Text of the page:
# Array notation

(diff) ← Older revision | Latest revision (diff) | Newer revision → (diff)

Array notation is a way to write most arrays literally, with no or minimal use of primitive functions, possibly over multiple code lines. While APL has had at least simple numeric Strand notation since APL\360, no major APL has implemented native support for an extended notation as of 2020.

Medium-sized array constants are often needed in code. Due to the lack of a native multi-line notation, programmers have resorted to various ad-hoc methods of approximating such, usually at the cost of reduced readability. A very common technique is repeated concatenation:

```poss←1 2⍴'fns'  ((0 1)(0.7 0)(0.7 0)×size)
poss⍪←   'fnd'  ((0 1)(0   0)(0   0)×size)
poss⍪←   'lines'((0 0)(0.7 0)(0.7 0)×size)
poss⍪←   'lnd'  ((0 0)(0   0)(0   0)×size)
```

## History

Array notation in NARS.

### 1981

When NARS introduced nested array theory, the need for a way to represent complex structures was already recognised. Though a formal notation was never adopted, much less implemented, the NARS reference manual included round parentheses to delimit nested arrays.[1]

### 2015

At Dyalog '15, Phil Last explained that he considered the lack of such a notation a big hole in APL notation and gave a suggestions for such a notation. He presented a model using square brackets to indicate collections of major cells of rank 1 or higher, delimited by line breaks and/or diamonds, for example `[1 2 3 ⋄ 4 5 6]` would be equivalent to `2 3⍴1 2 3 4 5 6`. He also proposed that if the delimited expressions were assignments, then the notation would instead declare members of an anonymous namespace, for example for example `[a←3 ⋄ b←6]`. He pointed out that this overloading of the symbols meant that the array notation could only represent constants, as allowing general expressions would lead to ambiguity. He also mentioned that doubled symbols or Unicode brackets could be used instead.[2]

After the presentation, Phil Last had a conversation with Adám Brudzewsky who had recently joined Dyalog Ltd., the language developer of Dyalog APL, and who was inspired to begin an internal Dyalog research project on the matter. Meanwhile, Acre Desktop, a project manager that Last co-develops, moved from storing APL items in component files to storing them in text files, necessitating a literal notation for arrays, and his notation for arrays was adopted. Acre stores unscripted namespaces as directories, so the need for a literal namespace notation only arises when a namespace is an element in a larger array, something that is quite unlikely for application constants.

Array notation at Dyalog '17.

### 2017

At Dyalog '17, Adám Brudzewsky proposed an alternative notation using round parentheses to indicate collections of major cells of any rank, thus allowing the notation to express nested vectors though scalar major cells, for example `(⊂1 2 3 ⋄ ⊂4 5 6)` would be equivalent to `(1 2 3)(4 5 6)`. This notation had a striking similarity to the informal notation used in the NARS reference manual over 35 years prior. For namespace, he proposed using colon (`:`) to delimit name-value pairs, inspired by JSON in which colon is used in the same manner, despite assignment being denoted by `=` in JavaScript, from which JSON was derived. This distinction allowed arbitrary expressions in arrays, opening the possibility of full integration into the language, while also allowing a namespace with no members to be denoted `()`. Last's proposal required `[:]` to distinguish it from bracket indexing into a vector while eliding the indices, a technique used to address all elements.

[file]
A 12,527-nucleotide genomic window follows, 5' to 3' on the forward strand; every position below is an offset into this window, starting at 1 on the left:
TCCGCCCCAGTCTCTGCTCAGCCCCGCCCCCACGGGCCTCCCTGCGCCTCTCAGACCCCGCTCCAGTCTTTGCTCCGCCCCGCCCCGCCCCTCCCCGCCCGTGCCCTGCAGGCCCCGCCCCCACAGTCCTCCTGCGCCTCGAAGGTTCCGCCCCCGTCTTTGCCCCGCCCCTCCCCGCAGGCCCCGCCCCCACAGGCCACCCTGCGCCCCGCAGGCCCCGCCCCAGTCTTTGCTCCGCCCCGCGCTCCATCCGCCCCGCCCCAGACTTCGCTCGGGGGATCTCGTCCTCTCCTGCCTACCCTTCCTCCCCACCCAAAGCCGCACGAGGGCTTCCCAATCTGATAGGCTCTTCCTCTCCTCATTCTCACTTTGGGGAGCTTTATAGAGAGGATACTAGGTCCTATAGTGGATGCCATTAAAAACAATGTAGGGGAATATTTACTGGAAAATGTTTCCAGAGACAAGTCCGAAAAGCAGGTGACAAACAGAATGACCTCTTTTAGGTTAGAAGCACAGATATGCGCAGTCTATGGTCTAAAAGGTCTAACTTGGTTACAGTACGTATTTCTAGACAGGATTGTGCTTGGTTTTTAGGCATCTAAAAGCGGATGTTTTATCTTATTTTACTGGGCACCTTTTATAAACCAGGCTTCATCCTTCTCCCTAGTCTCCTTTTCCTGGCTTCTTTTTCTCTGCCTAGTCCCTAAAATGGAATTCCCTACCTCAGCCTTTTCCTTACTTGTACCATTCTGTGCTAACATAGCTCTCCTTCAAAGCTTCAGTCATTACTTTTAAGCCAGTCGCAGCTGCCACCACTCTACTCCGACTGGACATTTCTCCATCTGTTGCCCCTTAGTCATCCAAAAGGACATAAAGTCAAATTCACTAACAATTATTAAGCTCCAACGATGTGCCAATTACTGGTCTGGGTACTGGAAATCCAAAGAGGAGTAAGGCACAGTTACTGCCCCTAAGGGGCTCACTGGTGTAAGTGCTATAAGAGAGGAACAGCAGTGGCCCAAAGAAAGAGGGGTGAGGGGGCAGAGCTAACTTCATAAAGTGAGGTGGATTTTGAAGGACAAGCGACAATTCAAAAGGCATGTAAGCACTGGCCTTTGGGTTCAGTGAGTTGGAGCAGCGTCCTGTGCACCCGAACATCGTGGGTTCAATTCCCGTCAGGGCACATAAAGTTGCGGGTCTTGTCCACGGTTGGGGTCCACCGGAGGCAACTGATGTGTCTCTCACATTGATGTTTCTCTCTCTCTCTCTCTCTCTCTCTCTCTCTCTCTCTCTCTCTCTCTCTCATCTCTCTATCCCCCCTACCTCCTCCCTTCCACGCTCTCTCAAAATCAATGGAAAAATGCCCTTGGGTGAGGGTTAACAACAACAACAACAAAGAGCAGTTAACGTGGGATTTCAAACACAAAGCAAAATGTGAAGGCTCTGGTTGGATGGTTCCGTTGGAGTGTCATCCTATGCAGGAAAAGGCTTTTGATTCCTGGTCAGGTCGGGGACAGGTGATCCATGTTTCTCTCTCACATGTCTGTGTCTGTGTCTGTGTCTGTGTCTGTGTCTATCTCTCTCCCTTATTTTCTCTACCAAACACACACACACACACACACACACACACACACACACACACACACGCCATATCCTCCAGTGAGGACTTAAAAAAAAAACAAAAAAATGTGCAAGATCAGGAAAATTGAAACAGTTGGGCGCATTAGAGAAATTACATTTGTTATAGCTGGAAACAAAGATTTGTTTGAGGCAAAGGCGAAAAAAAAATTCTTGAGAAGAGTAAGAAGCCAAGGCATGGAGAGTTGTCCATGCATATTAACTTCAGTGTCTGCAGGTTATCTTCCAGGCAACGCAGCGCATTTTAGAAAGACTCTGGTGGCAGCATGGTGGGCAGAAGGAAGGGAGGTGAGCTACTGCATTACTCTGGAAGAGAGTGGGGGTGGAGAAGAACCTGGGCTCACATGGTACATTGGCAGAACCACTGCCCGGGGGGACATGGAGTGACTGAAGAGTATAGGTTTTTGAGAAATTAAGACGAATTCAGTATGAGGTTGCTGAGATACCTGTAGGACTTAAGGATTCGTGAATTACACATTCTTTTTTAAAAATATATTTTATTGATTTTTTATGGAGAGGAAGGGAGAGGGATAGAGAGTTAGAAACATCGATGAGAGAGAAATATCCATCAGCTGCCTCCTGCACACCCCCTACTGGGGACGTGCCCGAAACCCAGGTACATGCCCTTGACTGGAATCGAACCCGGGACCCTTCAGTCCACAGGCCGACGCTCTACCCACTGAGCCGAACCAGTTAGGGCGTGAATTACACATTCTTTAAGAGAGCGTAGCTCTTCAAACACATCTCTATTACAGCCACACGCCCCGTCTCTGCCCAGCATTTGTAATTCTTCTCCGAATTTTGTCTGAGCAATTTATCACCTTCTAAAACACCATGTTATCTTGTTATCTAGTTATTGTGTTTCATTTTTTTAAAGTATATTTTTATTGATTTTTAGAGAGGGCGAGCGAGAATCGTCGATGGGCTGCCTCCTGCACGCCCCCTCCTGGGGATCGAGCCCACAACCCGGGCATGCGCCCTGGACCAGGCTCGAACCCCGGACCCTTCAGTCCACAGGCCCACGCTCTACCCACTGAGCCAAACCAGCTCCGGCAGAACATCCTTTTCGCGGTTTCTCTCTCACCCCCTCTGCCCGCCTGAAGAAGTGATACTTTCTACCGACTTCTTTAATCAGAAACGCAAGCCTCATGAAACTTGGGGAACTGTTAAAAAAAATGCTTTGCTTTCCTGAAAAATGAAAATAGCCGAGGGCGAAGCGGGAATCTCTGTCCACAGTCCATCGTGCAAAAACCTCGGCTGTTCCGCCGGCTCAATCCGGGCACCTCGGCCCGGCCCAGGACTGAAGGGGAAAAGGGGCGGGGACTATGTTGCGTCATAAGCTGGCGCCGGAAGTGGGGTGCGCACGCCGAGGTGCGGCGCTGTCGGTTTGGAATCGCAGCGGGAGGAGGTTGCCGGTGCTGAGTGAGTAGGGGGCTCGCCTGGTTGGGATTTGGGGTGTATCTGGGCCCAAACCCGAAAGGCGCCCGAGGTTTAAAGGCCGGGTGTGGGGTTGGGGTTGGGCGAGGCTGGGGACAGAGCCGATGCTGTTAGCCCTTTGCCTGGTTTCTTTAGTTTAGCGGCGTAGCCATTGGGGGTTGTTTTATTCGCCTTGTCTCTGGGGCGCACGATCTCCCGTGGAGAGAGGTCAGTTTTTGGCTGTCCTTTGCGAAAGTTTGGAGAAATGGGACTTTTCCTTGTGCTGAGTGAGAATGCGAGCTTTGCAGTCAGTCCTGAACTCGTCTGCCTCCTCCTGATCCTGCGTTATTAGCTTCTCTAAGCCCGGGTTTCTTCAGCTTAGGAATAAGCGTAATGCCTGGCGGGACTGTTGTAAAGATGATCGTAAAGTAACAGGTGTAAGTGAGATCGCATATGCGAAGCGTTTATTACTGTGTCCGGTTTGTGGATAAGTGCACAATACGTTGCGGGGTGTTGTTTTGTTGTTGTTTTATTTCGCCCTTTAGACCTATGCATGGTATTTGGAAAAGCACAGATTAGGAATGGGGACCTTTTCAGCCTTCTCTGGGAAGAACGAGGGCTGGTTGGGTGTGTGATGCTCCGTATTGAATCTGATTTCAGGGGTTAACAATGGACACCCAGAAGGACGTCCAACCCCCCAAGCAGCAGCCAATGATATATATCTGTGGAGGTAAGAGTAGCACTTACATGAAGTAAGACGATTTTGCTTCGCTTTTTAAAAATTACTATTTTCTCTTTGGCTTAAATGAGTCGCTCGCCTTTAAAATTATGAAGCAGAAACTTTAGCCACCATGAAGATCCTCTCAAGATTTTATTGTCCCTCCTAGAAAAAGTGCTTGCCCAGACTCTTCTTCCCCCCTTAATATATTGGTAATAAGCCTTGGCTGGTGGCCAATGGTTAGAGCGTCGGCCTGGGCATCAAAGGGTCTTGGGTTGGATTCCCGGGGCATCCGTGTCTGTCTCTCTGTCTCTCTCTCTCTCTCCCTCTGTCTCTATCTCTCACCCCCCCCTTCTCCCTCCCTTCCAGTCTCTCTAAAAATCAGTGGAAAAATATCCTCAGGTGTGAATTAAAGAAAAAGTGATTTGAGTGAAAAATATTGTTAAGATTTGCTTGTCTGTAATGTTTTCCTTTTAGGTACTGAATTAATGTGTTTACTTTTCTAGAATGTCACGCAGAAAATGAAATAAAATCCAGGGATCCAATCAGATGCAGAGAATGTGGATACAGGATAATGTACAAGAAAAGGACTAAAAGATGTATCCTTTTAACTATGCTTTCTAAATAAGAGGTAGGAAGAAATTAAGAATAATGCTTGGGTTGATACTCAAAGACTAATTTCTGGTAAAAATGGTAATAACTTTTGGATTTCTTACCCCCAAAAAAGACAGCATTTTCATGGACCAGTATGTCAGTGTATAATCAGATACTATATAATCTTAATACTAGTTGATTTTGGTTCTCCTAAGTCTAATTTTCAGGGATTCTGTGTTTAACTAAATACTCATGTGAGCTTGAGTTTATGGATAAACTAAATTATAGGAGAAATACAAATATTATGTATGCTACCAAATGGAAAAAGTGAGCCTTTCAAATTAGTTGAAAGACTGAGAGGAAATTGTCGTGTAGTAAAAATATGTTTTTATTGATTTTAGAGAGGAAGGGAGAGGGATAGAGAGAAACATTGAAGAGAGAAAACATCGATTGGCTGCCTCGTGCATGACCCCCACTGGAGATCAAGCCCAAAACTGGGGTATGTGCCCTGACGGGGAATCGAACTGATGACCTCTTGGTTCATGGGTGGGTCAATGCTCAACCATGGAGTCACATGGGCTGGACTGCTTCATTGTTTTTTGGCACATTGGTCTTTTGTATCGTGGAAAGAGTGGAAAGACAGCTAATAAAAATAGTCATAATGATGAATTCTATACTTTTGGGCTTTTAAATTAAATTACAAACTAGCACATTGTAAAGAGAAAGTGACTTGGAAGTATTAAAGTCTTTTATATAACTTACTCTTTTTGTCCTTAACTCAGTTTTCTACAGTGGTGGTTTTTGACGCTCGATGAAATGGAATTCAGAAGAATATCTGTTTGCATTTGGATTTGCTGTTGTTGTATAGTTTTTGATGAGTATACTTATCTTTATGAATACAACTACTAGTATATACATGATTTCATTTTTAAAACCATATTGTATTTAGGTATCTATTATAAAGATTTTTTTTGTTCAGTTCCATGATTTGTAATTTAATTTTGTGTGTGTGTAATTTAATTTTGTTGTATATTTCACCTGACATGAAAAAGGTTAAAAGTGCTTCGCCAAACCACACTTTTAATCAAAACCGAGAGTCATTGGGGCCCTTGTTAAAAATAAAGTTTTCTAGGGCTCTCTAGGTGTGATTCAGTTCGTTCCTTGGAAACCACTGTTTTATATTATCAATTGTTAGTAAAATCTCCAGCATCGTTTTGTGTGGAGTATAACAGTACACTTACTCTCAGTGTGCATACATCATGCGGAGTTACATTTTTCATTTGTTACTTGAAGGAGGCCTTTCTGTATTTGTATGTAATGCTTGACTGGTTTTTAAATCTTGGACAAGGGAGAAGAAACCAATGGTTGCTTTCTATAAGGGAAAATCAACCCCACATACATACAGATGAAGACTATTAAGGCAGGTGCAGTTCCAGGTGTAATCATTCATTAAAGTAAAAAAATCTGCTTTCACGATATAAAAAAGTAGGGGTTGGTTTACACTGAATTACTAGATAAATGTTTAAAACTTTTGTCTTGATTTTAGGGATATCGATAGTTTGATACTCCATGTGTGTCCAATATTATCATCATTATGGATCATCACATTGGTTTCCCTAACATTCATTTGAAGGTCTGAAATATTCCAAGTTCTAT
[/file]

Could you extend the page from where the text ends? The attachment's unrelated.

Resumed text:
In addition to the main array notation, Brudzewsky also proposed allowing line breaks between quotes in strings to represent a vector of character vectors (with leading and trailing spaces trimmed).[3] While not included in the live presentation, Brudzewsky's slide deck included a discussion of whether expressions resulting in a scalar should be treated as singleton vectors or not. It concluded that if they were treated as vectors, then an alternative notation in the form of a line continuation character would be necessary to allow writing large vectors over multiple lines of code.[4]

Array notation at Dyalog '18.

### 2018

At Dyalog '18, Adám Brudzewsky returned with a solution to the issue on whether scalars should be regarded as 1-element vectors (thus increasing the rank of the containing array) or left as scalars (thus forming a vector). He reintroduced square brackets as collections of major cells of rank 1 or higher, repurposing round parentheses as vectors.

The namespace notation remained as before, using round parentheses so the empty namespace could be written in a consistent manner, but he presented formalised scoping rules for the value expressions, namely that these would run in the surrounding namespace, but within their own scope, so any assignment done during such an expression. For example `(a:b,b←1 2)` would neither populate the new namespace with a member `b`, nor create such a variable in the global scope.[5] Acre quickly adopted this notation.

### 2020

In the spring of 2020, dzaima/APL adopted the proposed array notation with the exception of forcing the result of statements in square brackets to rank 1 or higher.[6]

## References

1. Carl M. Cheney. APL*PLUS Nested Arrays System (reference manual). 1.1 What are nested arrays? STSC. 1981.
2. Last, Phil. APL Array Notation (transcript). Dyalog '15.
3. Brudzewsky, Adám Literal Notation for Arrays and Namespaces (slides). Dyalog '17
4. Brudzewsky, Adám. Array Notation Mk III. Dyalog '18.
5. Stack Exchange user dzaima. dzaima/APL. Git commit "`[1 2⋄3 4]`, `⎕AV`,". GitHub.
APL syntax 
General Comparison with traditional mathematicsPrecedenceTacit programming
Array Numeric literalStringStrand notationObject literalArray notation